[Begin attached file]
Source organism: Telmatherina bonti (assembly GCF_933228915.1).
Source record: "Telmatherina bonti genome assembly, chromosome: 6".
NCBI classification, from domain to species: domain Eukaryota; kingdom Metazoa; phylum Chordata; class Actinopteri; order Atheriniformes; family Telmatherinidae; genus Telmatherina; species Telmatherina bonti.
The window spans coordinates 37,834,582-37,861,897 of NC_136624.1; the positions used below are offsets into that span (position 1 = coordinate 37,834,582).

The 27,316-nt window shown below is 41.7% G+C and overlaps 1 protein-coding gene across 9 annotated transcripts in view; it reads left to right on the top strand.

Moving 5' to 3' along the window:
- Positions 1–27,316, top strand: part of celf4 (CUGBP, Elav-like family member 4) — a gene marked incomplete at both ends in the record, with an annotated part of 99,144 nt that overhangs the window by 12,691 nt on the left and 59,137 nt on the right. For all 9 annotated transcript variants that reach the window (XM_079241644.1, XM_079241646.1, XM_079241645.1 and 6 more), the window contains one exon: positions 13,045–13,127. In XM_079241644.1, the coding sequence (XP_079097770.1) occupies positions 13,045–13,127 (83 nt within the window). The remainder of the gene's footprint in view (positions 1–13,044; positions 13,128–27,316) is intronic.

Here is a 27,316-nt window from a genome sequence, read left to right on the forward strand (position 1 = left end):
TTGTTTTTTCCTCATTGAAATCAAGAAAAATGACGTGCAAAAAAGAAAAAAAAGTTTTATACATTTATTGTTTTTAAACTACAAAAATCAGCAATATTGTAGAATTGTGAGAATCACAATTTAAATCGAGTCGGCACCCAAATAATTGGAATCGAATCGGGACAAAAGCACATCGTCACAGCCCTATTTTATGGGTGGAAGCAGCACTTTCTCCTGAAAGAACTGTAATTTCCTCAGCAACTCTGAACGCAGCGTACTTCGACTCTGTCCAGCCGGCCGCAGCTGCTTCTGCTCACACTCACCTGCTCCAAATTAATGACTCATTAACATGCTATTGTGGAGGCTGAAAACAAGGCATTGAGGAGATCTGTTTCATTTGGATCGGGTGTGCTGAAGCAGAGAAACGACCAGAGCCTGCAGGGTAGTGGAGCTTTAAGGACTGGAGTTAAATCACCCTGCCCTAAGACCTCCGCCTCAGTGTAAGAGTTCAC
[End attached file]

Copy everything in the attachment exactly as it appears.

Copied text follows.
Source organism: Telmatherina bonti (assembly GCF_933228915.1).
Source record: "Telmatherina bonti genome assembly, chromosome: 6".
NCBI classification, from domain to species: domain Eukaryota; kingdom Metazoa; phylum Chordata; class Actinopteri; order Atheriniformes; family Telmatherinidae; genus Telmatherina; species Telmatherina bonti.
The window spans coordinates 37,834,582-37,861,897 of NC_136624.1; the positions used below are offsets into that span (position 1 = coordinate 37,834,582).

The 27,316-nt window shown below is 41.7% G+C and overlaps 1 protein-coding gene across 9 annotated transcripts in view; it reads left to right on the top strand.

Moving 5' to 3' along the window:
- Positions 1–27,316, top strand: part of celf4 (CUGBP, Elav-like family member 4) — a gene marked incomplete at both ends in the record, with an annotated part of 99,144 nt that overhangs the window by 12,691 nt on the left and 59,137 nt on the right. For all 9 annotated transcript variants that reach the window (XM_079241644.1, XM_079241646.1, XM_079241645.1 and 6 more), the window contains one exon: positions 13,045–13,127. In XM_079241644.1, the coding sequence (XP_079097770.1) occupies positions 13,045–13,127 (83 nt within the window). The remainder of the gene's footprint in view (positions 1–13,044; positions 13,128–27,316) is intronic.

Here is a 27,316-nt window from a genome sequence, read left to right on the forward strand (position 1 = left end):
TTGTTTTTTCCTCATTGAAATCAAGAAAAATGACGTGCAAAAAAGAAAAAAAAGTTTTATACATTTATTGTTTTTAAACTACAAAAATCAGCAATATTGTAGAATTGTGAGAATCACAATTTAAATCGAGTCGGCACCCAAATAATTGGAATCGAATCGGGACAAAAGCACATCGTCACAGCCCTATTTTATGGGTGGAAGCAGCACTTTCTCCTGAAAGAACTGTAATTTCCTCAGCAACTCTGAACGCAGCGTACTTCGACTCTGTCCAGCCGGCCGCAGCTGCTTCTGCTCACACTCACCTGCTCCAAATTAATGACTCATTAACATGCTATTGTGGAGGCTGAAAACAAGGCATTGAGGAGATCTGTTTCATTTGGATCGGGTGTGCTGAAGCAGAGAAACGACCAGAGCCTGCAGGGTAGTGGAGCTTTAAGGACTGGAGTTAAATCACCCTGCCCTAAGACCTCCGCCTCAGTGTAAGAGTTCAC